*A key distinction between these two primitives exposed by the Airpod platform, and say smart speakers like Alexa or Google Home, is that Airpods are 100% personal/private, and I’m guessing the native applications enabled by this privacy model are different than a public interface like Alexa.

I spent a little time thinking about what you could build with those primitives and especially what a social application might look like thats built for Airpod users. Although not part of the initial inspiration, I realized that Fortnite is actually an “audio social network” where a new form of presence has been unlocked via the headset dimension to the game. Granted it is heavily supported by the visual input of say the Xbox hardware edge, but still it’s a unique headset based social experience that I think you can squint and transpose onto the Airpod use case. There was actually a whole class of applications that might be native to an audio/Airpod platform that contemplate the user looking at the real world, as opposed to a gamescreen as shared context. But I think more interesting than that, is a new presence paradigm. In this class of applications I’d put things like Houseparty, telepresence robots, Vchat, etc…but for the Airpods I think a presence application might look more like an evolution of the walky talky use case. A walky talky is an open line between two parties with a basic permission model (the button you press) that gates that line. If 40M people and all of my friends have their airpods in all the time, I kind of like that construct as a basis for what shared audio presence might look like. Critical to success of any such platform would be getting the permission model right to interrupt another person and talk into their ears. I could see an audio directory showing the status of who has their airpods in and who doesn’t, and a low level audio notification exposing the name of any friend that’s asking to pop into your Airpods. Kind of like a Waze alert notification.

A completely different line of thought I had was that music may be the “unit” of interaction within a social application that’s native to the Airpod platform. I don’t know whether that means new forms of song sharing, singing to your friends, etc…but there’s something about music that feels richer than voice alone…I found this line of thought less personally interesting, but there might be something there.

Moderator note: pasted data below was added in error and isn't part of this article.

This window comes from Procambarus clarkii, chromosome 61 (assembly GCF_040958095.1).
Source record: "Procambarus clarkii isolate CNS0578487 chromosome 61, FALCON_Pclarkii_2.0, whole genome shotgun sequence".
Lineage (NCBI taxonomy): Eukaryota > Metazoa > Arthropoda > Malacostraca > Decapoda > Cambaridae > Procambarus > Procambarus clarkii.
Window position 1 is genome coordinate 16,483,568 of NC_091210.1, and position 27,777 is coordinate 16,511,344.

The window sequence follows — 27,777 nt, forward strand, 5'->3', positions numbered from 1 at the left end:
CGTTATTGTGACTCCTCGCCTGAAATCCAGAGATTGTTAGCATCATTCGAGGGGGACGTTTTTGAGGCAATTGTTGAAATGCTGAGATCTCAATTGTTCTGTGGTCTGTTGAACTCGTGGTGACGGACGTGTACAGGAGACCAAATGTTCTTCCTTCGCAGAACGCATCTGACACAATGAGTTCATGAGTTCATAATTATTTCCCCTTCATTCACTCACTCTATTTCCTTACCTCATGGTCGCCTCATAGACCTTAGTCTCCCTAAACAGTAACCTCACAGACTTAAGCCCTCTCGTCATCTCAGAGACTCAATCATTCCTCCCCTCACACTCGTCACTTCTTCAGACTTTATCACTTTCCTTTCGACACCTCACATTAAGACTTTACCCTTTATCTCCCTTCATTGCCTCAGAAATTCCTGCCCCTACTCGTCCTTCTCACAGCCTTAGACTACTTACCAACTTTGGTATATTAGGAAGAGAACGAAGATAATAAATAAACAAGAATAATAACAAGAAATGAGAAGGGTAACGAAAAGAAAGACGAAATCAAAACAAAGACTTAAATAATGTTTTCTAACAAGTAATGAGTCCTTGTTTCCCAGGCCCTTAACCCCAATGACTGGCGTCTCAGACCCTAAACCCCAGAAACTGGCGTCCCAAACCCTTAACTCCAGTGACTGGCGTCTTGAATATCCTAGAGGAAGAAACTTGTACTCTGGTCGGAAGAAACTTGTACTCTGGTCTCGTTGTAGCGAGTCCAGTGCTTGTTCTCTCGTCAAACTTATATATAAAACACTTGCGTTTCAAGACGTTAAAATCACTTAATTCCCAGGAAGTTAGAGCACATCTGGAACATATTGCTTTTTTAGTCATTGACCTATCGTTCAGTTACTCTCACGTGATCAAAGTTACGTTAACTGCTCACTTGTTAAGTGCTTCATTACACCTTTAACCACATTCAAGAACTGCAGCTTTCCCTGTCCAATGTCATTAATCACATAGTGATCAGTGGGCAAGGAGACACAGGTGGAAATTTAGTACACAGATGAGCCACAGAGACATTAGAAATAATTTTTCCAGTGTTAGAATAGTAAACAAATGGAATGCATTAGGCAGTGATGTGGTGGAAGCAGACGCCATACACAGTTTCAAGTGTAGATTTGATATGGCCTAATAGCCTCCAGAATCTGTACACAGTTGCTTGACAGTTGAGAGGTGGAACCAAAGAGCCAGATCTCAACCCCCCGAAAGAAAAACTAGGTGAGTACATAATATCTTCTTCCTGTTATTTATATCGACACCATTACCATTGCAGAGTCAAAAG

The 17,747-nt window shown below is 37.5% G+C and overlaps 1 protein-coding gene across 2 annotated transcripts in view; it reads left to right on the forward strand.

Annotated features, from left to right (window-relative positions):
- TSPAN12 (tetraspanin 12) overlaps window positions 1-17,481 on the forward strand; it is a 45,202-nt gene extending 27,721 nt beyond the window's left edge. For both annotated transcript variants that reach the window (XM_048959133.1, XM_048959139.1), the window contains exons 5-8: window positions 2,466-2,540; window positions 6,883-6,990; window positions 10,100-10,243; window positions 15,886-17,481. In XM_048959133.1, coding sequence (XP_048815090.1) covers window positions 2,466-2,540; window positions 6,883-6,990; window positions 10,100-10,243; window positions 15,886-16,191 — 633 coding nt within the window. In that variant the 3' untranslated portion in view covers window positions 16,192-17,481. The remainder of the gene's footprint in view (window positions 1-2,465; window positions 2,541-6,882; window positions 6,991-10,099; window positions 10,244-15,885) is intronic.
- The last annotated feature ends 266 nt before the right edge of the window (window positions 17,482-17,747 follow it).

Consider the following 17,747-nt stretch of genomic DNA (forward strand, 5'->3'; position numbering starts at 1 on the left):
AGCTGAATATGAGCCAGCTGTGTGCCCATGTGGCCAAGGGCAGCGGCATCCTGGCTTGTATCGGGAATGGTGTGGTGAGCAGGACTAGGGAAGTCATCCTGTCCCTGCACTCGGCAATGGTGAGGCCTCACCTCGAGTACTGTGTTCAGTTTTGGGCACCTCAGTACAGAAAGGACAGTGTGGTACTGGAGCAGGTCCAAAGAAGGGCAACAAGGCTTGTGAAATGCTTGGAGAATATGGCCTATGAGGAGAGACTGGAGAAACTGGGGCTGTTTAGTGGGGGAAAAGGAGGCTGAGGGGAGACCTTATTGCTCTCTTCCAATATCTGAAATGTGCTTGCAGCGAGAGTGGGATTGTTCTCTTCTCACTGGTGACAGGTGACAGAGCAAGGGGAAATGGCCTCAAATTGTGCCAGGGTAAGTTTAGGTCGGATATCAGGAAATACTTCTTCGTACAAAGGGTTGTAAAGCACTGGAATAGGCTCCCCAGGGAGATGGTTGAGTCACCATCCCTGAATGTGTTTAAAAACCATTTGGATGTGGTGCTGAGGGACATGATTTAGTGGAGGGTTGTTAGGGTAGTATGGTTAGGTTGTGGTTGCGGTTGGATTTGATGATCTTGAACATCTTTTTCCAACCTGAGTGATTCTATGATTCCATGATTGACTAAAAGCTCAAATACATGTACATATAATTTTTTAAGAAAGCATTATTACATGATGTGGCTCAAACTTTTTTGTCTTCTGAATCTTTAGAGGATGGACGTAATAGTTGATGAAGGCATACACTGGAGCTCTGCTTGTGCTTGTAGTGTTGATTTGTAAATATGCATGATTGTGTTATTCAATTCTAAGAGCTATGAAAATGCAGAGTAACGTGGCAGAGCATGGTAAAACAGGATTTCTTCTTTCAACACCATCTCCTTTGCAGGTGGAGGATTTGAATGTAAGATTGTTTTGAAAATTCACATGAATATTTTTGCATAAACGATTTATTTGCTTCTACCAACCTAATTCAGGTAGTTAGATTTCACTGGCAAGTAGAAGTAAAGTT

I think it’s highly likely that Siri will be exposed via an always on mic interface in future generations of Airpods, which unlocks the Her like virtual assistant use case and a bunch of others, but those fall into the category of utility more than social, and my exercise was more socially oriented.

Anyway, just some ramblings on a slow day in late August. If you are building in and around this space, I’d be interested in talking to you and maybe supporting you as an angel investor.

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4 Responses to “Airpods as the next platform (and the native applications therein)”

RSS Feed for Jordan Cooper's Blog: startups, venture capital, etc… Comments RSS Feed

[…] into other products and venues—like AirPods with voice and audio. As Jordan Cooper notes, “Siri will be exposed via an always-on mic interface in future generations of AirPods.” I expect a Cambrian explosion of products and business models native to voice and […]

[…] written by Jordan Cooper in an excellent post: Fortnite & airpods have unlocked a new form of […]

[…] basis for a platform for a multitude of audio apps, as venture capitalist Jordan Cooper describes here. Always-available two-way voice communication channels not only make existing iPhone features like […]

[…] Joaquin Phoenix. It’s startling in that it proposes an interface – basically, an Airpod (hi, Jordan) that is as rich, intimate, and expansive as anything you can imagine. There’s a point to all […]

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    I’m a NYC based investor and entrepreneur. I've started a few companies and a venture capital firm. You can email me at (p.s. i don’t use spell check…deal with it)